Mumbai: Indian regulators’ ability to come to grips with the nation’s banking crisis has been thrown into doubt amid reports that a cooperative lender had extended outsize loans to an insolvent developer.
The Reserve Bank of India last week took the rare step of limiting withdrawals from Mumbai-based Punjab & Maharashtra Co-operative Bank Ltd. On Sunday, local media reported that loans to Housing Development & Infrastructure Ltd., a developer currently in bankruptcy court, accounted for almost three-quarters of unlisted PMC’s outstanding lending.
That figure was much higher than one provided by a former top executive at PMC and sowed confusion about the cooperative banking sector, where some 97,000 lenders oversee a combined $130 billion of deposits according to CLSA Ltd. — nearly a tenth of the wider industry’s total.
Among that plethora of lenders, only the 54 biggest are monitored by the central bank and investors are now trying to figure out whether they pose a new threat to a banking system hobbled by a 9.3 per cent bad-loan ratio, the highest in the world.
“Such instances only reiterate that there is a need for tighter supervision for urban cooperative banks,” said Saswata Guha, director of financial institutions at Fitch Ratings Ltd. in Mumbai. “I really hope this is an isolated case.”
Shares of HDIL, as the debt-ridden developer that benefited from PMC’s largess is called, tumbled to a record low at the close of trading on Monday. The companies couldn’t immediately be reached. The RBI had no comment.
Indian banks are required to limit exposure to single borrowers to less than a fifth of the total.
The drumbeat of bad news in India’s banking market shows few signs of letting up. Mortgage lender Indiabulls Housing Finance Ltd. tumbled a record 34 per cent on Monday after a series of setbacks, including a petition to probe the lender over allegations that it gave out questionable loans.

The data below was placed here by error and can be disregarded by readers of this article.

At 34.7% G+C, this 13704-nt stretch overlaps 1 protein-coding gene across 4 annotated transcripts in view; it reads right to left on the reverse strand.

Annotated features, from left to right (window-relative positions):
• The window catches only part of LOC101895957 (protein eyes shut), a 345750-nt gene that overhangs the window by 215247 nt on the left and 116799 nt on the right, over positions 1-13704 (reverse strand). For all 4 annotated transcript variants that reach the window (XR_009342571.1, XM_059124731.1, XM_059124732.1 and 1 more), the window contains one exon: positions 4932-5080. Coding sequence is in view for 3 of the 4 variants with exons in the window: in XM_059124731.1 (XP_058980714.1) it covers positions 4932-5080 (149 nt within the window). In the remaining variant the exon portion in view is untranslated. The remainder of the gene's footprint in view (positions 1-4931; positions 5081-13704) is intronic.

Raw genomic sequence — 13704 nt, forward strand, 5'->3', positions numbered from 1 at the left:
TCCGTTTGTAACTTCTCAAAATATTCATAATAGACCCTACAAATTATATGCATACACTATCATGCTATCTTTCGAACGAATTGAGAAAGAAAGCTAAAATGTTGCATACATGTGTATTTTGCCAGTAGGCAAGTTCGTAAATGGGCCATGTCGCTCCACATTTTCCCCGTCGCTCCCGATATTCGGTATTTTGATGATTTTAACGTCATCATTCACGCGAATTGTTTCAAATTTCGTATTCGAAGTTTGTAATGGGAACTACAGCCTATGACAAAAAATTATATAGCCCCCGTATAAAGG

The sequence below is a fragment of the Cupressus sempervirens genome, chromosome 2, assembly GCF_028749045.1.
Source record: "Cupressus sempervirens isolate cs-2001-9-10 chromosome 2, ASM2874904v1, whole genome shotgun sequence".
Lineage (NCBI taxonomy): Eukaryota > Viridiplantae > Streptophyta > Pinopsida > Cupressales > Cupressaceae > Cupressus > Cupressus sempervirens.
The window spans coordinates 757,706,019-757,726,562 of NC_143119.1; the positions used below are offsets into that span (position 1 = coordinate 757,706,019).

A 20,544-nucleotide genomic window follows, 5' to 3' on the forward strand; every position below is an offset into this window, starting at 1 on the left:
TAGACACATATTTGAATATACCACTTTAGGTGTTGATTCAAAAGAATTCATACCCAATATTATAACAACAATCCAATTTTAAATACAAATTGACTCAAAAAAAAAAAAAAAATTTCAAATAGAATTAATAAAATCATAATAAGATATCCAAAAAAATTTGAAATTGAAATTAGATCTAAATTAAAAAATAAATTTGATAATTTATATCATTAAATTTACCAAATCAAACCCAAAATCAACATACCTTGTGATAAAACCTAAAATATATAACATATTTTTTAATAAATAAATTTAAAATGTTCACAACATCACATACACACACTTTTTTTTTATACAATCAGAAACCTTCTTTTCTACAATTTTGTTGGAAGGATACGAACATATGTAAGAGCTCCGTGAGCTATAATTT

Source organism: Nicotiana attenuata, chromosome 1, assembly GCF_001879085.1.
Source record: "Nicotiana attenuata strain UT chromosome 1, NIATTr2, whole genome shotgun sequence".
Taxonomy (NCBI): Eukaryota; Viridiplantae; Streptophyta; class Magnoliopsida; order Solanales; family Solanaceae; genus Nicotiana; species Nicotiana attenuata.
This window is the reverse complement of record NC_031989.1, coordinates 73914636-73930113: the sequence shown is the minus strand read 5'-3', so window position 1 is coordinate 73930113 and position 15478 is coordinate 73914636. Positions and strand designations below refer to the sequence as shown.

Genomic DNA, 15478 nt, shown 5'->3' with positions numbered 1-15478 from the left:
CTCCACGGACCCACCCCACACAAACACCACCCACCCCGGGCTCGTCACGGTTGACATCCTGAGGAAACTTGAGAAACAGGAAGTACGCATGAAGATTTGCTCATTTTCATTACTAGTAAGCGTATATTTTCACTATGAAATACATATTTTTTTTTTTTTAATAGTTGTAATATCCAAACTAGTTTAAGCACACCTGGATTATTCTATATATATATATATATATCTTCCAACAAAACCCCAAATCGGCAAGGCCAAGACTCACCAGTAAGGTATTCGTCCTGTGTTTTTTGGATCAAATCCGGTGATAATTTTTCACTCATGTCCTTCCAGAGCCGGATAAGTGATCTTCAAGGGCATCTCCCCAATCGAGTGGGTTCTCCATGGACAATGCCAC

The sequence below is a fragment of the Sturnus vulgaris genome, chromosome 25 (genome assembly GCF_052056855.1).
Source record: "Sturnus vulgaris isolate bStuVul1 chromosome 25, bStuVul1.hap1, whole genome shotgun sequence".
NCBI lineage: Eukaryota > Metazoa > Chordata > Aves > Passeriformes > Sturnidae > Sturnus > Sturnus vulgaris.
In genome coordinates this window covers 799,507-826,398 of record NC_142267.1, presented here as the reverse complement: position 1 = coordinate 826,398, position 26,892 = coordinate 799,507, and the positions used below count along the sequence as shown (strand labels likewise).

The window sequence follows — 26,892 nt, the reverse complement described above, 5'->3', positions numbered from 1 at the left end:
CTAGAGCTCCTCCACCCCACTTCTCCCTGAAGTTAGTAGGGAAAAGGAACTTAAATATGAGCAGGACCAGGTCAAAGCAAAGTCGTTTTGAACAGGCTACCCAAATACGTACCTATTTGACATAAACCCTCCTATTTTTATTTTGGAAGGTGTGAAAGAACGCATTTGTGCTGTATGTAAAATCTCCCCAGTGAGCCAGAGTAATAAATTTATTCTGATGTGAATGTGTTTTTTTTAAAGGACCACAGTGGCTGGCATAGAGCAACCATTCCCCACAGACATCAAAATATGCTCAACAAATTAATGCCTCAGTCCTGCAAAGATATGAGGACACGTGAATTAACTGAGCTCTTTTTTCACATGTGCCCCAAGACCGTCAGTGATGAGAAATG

Indiabulls Housing’s woes also appeared to drag down Yes Bank Ltd., which is trying to raise new capital after bad loans eroded its buffers. Yes Bank issued a statement Monday saying its exposure to a “housing finance/real estate conglomerate” — which it didn’t name — “is totally secured.” The bank’s stock closed 15 per cent lower.
Junior Finance Minister Anurag Thakur on Monday called the PMC incident an “eye opener” and that some media reports about the lender “are very shocking.” He didn’t name HDIL.
K. Joy Thomas, the former managing director of PMC, told the RBI that HDIL accounted for 73% of the bank’s total loan book, Press Trust of India reported on Sunday, citing an unidentified source. In an interview with BloombergQuint, Thomas had indicated a far lower estimate.
Thomas didn’t return calls seeking comment.
What Bloomberg Opinion Says
How did PMC’s board, its auditors and the central bank remain clueless for so long? So far nobody has been charged; the entire burden has been placed at the door of depositors, who are innocent victims.
–Andy Mukherjee, columnist
India’s cooperative banks, set up to serve areas where banking services aren’t widely available to all people, typically cater to poorer, less credit-worthy customers.
The RBI monitors only the cooperative banks, including PMC, that are considered systemically important. Of those, about half faced credit and liquidity risks in stress tests conducted by the RBI, according to its latest financial stability report.
That presents a headache for RBI Governor Shaktikanta Das, who is trying to draw a line under bank implosions after a major infrastructure lender defaulted last year. Das has said the central bank won’t allow another systemically important shadow lender to fail.
“The second round of impact of the crisis accentuated by these lightly regulated lenders will depend on the future course of action by policy makers,” said Karthik Srinivasan, group head of financial sector ratings at ICRA Ltd., the local unit of Moody’s Investors Service.
The RBI didn’t name any specific borrower when it placed restrictions on PMC deposits last week, but it cited major financial irregularities, a failure of internal controls, and inaccurate reporting that understated exposures.
It has since loosened some of the withdrawal limits, which has served to ease — although not completely remove — fears among depositors. The central bank also removed PMC’s management.
Loans from PMC helped HDIL stave off insolvency proceedings for a time, Thomas told BloombergQuint on Friday. Other lenders, led by Bank of India, dragged the real estate developer into the bankruptcy process in August. The court has appointed a resolution professional. -Bloomberg